Killers by Trade
The Real Bio 2004-2009
KBT is a one-man Gothic Rock/Metal project from Texas. Most often compared with Rammstein and Motörhead, the amped-up bluesy vocals of mastermind Clint Love are sometimes compared to Glenn Danzig. The industrial continuum of rhythm on KBT tracks are also often likened to the old Goth bands like the Sisters of Mercy.
In May of 2004, Clint concocted this crazy idea to start a working band to play around the I-35 corridor. The big idea was to play about 2-3 hours worth of music, mostly covers but some originals in a unique. This style was a dark, grungy sound that transformed the cover songs into something unique. There were plenty of places to play on a regular basis that paid decent. They just needed a band that could cover the time slot. The idea was to become a sort of demented jukebox, a Goth-edged bar rock band.
As new originals entered the picture, the plan was throw out the covers and eventually become a well-established, all-original band. Clint would play the guitar and sing, His brother, Clayton would do the drums and KBT would hire on some new guns on bass and lead guitar. Clint pulled a list of covers that Clayton and he wanted to play and wrote out five songs. These later became Steel, Loup Garou, Tears of Broken Glass, West, and Solstice. It would be perfect. All they had to do was learn the music, show up to the shows, take the money and go home.
Everyone hated it. Most of the people wanted to get involved with the writing, which Clint opposed. He just wanted hired guns. Co-op bands are too much of a legal cluster and he did not want to have to rely on a bunch of people collaborating to make decisions. He wanted people who could learn music and play for money. Some of the guys who were good players either did not like playing covers or did not understand the concept of tweaking the songs into something in a different style. The remainder of the people Clint talked to could not deal with playing in a band where the focus was making money, not smoking dope and partying. Not that there’s anything wrong with that, he just learned from playing that you need as few liabilities as possible.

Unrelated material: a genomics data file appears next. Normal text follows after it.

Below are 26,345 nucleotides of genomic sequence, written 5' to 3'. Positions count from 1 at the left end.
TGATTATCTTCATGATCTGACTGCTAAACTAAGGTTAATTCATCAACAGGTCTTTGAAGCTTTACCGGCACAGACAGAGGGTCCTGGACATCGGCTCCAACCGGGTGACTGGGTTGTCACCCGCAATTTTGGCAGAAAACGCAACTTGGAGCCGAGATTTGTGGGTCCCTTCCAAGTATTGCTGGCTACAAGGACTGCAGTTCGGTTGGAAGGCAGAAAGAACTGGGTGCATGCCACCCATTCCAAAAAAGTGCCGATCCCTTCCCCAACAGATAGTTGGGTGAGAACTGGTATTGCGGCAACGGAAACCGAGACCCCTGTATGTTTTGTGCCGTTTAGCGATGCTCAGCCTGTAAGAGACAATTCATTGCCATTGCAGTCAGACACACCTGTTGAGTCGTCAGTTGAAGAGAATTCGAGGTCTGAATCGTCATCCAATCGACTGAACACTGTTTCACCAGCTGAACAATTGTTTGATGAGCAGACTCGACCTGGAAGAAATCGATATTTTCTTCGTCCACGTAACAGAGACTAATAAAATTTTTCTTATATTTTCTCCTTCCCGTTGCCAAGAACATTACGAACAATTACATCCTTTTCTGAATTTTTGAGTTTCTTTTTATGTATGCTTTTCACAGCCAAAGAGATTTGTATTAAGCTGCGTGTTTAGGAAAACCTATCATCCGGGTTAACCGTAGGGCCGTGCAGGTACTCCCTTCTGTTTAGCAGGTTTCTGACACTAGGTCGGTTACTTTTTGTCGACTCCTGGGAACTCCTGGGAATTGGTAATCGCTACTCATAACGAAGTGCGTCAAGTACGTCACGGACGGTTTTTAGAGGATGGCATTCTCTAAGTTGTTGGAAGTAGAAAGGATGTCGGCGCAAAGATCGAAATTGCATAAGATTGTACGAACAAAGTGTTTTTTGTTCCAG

“We were slapped on the hoods of cop cars a few times back then and had any of us been carrying drugs, I would be writing this from the Pen right now.” -Clint
Clint was ready to sack the whole thing. One day Clayton and he were hanging out and he decided to play the tapes of the originals. Clayton remarked that he should just release what he had recorded on the 4-track and see what happened.
Clint called his old friend Steve Rosas down at DRS and he said sure, he could make a CD of my 4-track stuff. He just had to bring the recorder to the studio because all his stuff was digital and he had no way to play the tapes. All you young punks who never had to record on tape consider yourselves VERY lucky!
The result was a 4-song demo called “Kill Punk Dead”. Clint thought it was lousy and the only distribution it got was on hand-scrawled CDRs. He still was not confident that anyone would like it. On the contrary, people really got into Loups and Steel. The other two, West and Banishing (Tears of Broken Glass) were over people’s heads content-wise. Why people did not want to hear the Lesser Banishing Ritual of the Pentagram set to metal music was a mystery. Either way, it went back in the bag.
In January 2005, HE released Loups and Steel on a demo. Shortly thereafter came two singles, Two behind the Ear and Pub Wolves of London, which contained a cover of Warren Zevon’s Werewolves of London done KBT style. This song is exemplary of the style of messing with cover songs and giving them a new interpretation.
“I hunted down some old compatriots, Mike from Ma-Kahru, who was just recovering from having his house torched by a midget and Anders from Nocturnal Horde Webzine, who was still holding down the fort in Denmark. Both were allies from the Finsternis days and both remembered me and were glad to hear some new material.”-Clint
In late 2005, He released Ancient Rider, a wild EP of some new and re-recorded songs with a much slicker, more coherent production. The song “Solstice” continues to be one of the most popular, right along side the Werewolves cover. Ancient Rider carried KBT through 2006.
In Secrecy, Silence was released in 2007. As a retrospective on the three main degrees of Freemasonry, ISS&D was a guaranteed center of controversy from the time it was released. The CD was widely accepted by the public though some suspicion existed about the album’s content among the Masons.
The most notable track on ISS&D is “A Rough and Rugged Road”, which was often compared to Rammstein and Motörhead (a comparison Clint was used to hearing by this time). Spawning a cover by Swedish thrasher “the Porridgeface”, ARARR, as it is commonly abbreviated, Became the signature KBT song.